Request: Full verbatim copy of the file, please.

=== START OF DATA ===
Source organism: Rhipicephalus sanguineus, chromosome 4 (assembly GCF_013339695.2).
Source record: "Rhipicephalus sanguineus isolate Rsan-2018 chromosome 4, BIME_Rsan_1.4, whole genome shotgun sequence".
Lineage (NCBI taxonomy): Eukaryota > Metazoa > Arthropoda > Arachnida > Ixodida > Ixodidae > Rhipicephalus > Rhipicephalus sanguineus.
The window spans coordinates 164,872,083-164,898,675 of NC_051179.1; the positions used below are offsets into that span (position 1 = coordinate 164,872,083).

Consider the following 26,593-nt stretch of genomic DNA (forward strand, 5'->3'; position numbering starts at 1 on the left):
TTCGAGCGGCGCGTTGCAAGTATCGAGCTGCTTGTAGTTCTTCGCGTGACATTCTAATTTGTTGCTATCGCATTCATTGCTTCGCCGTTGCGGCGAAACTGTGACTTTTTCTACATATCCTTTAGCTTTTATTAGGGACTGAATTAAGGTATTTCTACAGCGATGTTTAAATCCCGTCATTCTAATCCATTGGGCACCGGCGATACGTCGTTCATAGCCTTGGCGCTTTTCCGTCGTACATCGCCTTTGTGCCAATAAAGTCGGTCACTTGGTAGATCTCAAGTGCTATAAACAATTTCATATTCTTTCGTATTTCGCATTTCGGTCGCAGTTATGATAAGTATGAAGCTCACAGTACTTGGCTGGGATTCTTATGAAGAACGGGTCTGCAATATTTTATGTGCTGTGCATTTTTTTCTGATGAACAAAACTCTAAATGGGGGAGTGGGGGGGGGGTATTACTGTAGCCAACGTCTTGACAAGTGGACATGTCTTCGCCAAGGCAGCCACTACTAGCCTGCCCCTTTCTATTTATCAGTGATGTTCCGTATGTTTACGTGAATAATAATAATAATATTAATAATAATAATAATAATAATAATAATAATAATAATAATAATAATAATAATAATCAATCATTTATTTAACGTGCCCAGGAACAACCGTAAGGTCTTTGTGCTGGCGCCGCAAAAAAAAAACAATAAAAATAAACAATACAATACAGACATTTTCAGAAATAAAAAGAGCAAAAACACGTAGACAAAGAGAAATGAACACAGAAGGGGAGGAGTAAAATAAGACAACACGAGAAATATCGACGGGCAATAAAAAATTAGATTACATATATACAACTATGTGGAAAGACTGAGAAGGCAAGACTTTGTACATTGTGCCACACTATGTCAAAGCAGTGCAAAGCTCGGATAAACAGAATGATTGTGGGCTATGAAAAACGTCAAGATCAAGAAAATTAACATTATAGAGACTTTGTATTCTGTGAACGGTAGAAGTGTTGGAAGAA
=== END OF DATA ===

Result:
Source organism: Rhipicephalus sanguineus, chromosome 4 (assembly GCF_013339695.2).
Source record: "Rhipicephalus sanguineus isolate Rsan-2018 chromosome 4, BIME_Rsan_1.4, whole genome shotgun sequence".
Lineage (NCBI taxonomy): Eukaryota > Metazoa > Arthropoda > Arachnida > Ixodida > Ixodidae > Rhipicephalus > Rhipicephalus sanguineus.
The window spans coordinates 164,872,083-164,898,675 of NC_051179.1; the positions used below are offsets into that span (position 1 = coordinate 164,872,083).

Consider the following 26,593-nt stretch of genomic DNA (forward strand, 5'->3'; position numbering starts at 1 on the left):
TTCGAGCGGCGCGTTGCAAGTATCGAGCTGCTTGTAGTTCTTCGCGTGACATTCTAATTTGTTGCTATCGCATTCATTGCTTCGCCGTTGCGGCGAAACTGTGACTTTTTCTACATATCCTTTAGCTTTTATTAGGGACTGAATTAAGGTATTTCTACAGCGATGTTTAAATCCCGTCATTCTAATCCATTGGGCACCGGCGATACGTCGTTCATAGCCTTGGCGCTTTTCCGTCGTACATCGCCTTTGTGCCAATAAAGTCGGTCACTTGGTAGATCTCAAGTGCTATAAACAATTTCATATTCTTTCGTATTTCGCATTTCGGTCGCAGTTATGATAAGTATGAAGCTCACAGTACTTGGCTGGGATTCTTATGAAGAACGGGTCTGCAATATTTTATGTGCTGTGCATTTTTTTCTGATGAACAAAACTCTAAATGGGGGAGTGGGGGGGGGGTATTACTGTAGCCAACGTCTTGACAAGTGGACATGTCTTCGCCAAGGCAGCCACTACTAGCCTGCCCCTTTCTATTTATCAGTGATGTTCCGTATGTTTACGTGAATAATAATAATAATATTAATAATAATAATAATAATAATAATAATAATAATAATAATAATAATAATAATAATCAATCATTTATTTAACGTGCCCAGGAACAACCGTAAGGTCTTTGTGCTGGCGCCGCAAAAAAAAAACAATAAAAATAAACAATACAATACAGACATTTTCAGAAATAAAAAGAGCAAAAACACGTAGACAAAGAGAAATGAACACAGAAGGGGAGGAGTAAAATAAGACAACACGAGAAATATCGACGGGCAATAAAAAATTAGATTACATATATACAACTATGTGGAAAGACTGAGAAGGCAAGACTTTGTACATTGTGCCACACTATGTCAAAGCAGTGCAAAGCTCGGATAAACAGAATGATTGTGGGCTATGAAAAACGTCAAGATCAAGAAAATTAACATTATAGAGACTTTGTATTCTGTGAACGGTAGAAGTGTTGGAAGAA